Freshly shed antler of Red Deer Cervus elaphus.
How to make a very happy boy!
Christmas Rose Helleborus niger
Brimstone Gonepteryx rhamni on White Crocus Crocus vernus ssp. albiflorus.
But winter has won... for now.
Comma Polygonia c-album
The dry stony grasslands on the south-western edge of Snežnik's plateau.
Back in March we also went to check some rather unlikely White-backed Woodpecker's territories in the commercial forests of Javorniki, where, despite extensive logging in the area, a pair was found drumming intensively at sunrise (a clear sign of breeding). Sadly such scenes of intensive logging as depicted below are an increasingly common feature across Slovenian forests, regardless of the area or region. 
Heavy logging in a commercial forest where White-backed Woodpecker breeds.

White-backed Woodpecker Dendrocopos leucotos ssp. lilfordi, male & female territorial drumming.


Meanwhile Sara has been extensively surveying Middle Spotted Woodpeckers Leiopicus medius and parameters of their nesting habitat in the Karst's oak forests. So far she recorded up to 29 territorial Middle Spots, mostly in the known areas of mature oak stands where we've been studying the species over the past years. The species seems to be doing well in western Slovenia, continuing its range expansion westwards and being also discovered at new sites, which were previously "empty". Censuses in the last week were particularly pleasing as, apart from woodpeckers, the supporting cast in the woodland and nearby meadows also included the amazing spring chorus of singing Hoopoes Upupa epops, Cuckoos Cuculus canorus and Wrynecks Jynx torquilla that have all just returned from Africa. During a forest birds transect census we also met with our local Ural Owl Strix uralensis (calmly napping as usual), as well as with a pair of Black Woodpeckers Dryocopus martius excavating a new nest-hole.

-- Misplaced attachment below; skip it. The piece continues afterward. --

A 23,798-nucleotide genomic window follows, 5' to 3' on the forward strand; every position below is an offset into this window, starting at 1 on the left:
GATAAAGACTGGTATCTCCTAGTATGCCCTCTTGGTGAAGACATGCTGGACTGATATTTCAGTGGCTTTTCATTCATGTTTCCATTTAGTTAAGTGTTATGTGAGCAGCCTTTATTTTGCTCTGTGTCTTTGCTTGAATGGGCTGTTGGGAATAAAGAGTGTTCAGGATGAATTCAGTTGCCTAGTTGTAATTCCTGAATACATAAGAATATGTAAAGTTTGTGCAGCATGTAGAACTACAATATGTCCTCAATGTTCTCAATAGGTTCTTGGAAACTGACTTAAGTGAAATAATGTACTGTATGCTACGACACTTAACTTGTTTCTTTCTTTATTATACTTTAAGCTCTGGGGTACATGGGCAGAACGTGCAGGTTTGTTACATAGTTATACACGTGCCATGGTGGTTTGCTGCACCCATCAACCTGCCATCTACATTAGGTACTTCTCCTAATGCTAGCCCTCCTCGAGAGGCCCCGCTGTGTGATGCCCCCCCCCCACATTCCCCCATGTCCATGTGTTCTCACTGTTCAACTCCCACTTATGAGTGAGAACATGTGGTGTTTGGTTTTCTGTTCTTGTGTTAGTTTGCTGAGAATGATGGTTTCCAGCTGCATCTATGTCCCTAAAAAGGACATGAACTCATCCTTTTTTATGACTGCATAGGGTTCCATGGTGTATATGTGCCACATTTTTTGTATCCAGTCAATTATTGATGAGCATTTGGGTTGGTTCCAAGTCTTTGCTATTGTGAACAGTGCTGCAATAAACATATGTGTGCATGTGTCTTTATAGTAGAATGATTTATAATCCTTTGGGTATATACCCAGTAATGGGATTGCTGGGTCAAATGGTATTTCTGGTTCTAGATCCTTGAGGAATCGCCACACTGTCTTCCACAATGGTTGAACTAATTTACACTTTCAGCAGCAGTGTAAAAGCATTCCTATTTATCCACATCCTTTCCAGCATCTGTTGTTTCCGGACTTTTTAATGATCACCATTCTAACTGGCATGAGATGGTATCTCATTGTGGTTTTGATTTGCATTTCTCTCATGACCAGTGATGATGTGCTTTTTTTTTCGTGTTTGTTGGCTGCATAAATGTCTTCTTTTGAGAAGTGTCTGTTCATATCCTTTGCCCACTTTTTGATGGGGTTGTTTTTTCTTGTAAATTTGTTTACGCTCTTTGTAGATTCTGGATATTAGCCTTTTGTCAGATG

Middle Spotted Woodpecker Leiopicus medius
Habitat of Middle Spotted Woodpecker in the Karst, with predominant species including Quercus petraea & Quercus cerris.
Hoopoe Upupa epops - male singing
Can you see it?
The unmistakable shape of a...
...sleepy Ural Owl Strix uralensis
Black Woodpecker Dryocopus martius (male), sunbathing in the second pic.

Red Squirrel Sciurus vulgaris licking the asphalt in the company of a Hawfinch Coccothraustes coccothraustes.
Common Toads Bufo bufo in amplexus, trying to cross a forest road.
Spring Heath Erica carnea
Dog's-tooth Violet Erythronium dens-canis
Hacquetia Hacquetia epipactis
Peacock Aglais io
Mountain Pasqueflower Pulsatilla montana, an attractive and rather common plant of dry karstic grasslands.
As we mentioned in the introduction, at the time of writing we are in the middle of an extremely cold front that on the 6th of April brought heavy snowfalls over much of Slovenia, including the Karst where we live. Hoping the weather will get warmer as soon as possible (think about all the insectivorous spring migrants, plants ect!), we round up the post with these unusual scenes from the woodlands around our home...
The final clash between winter and spring.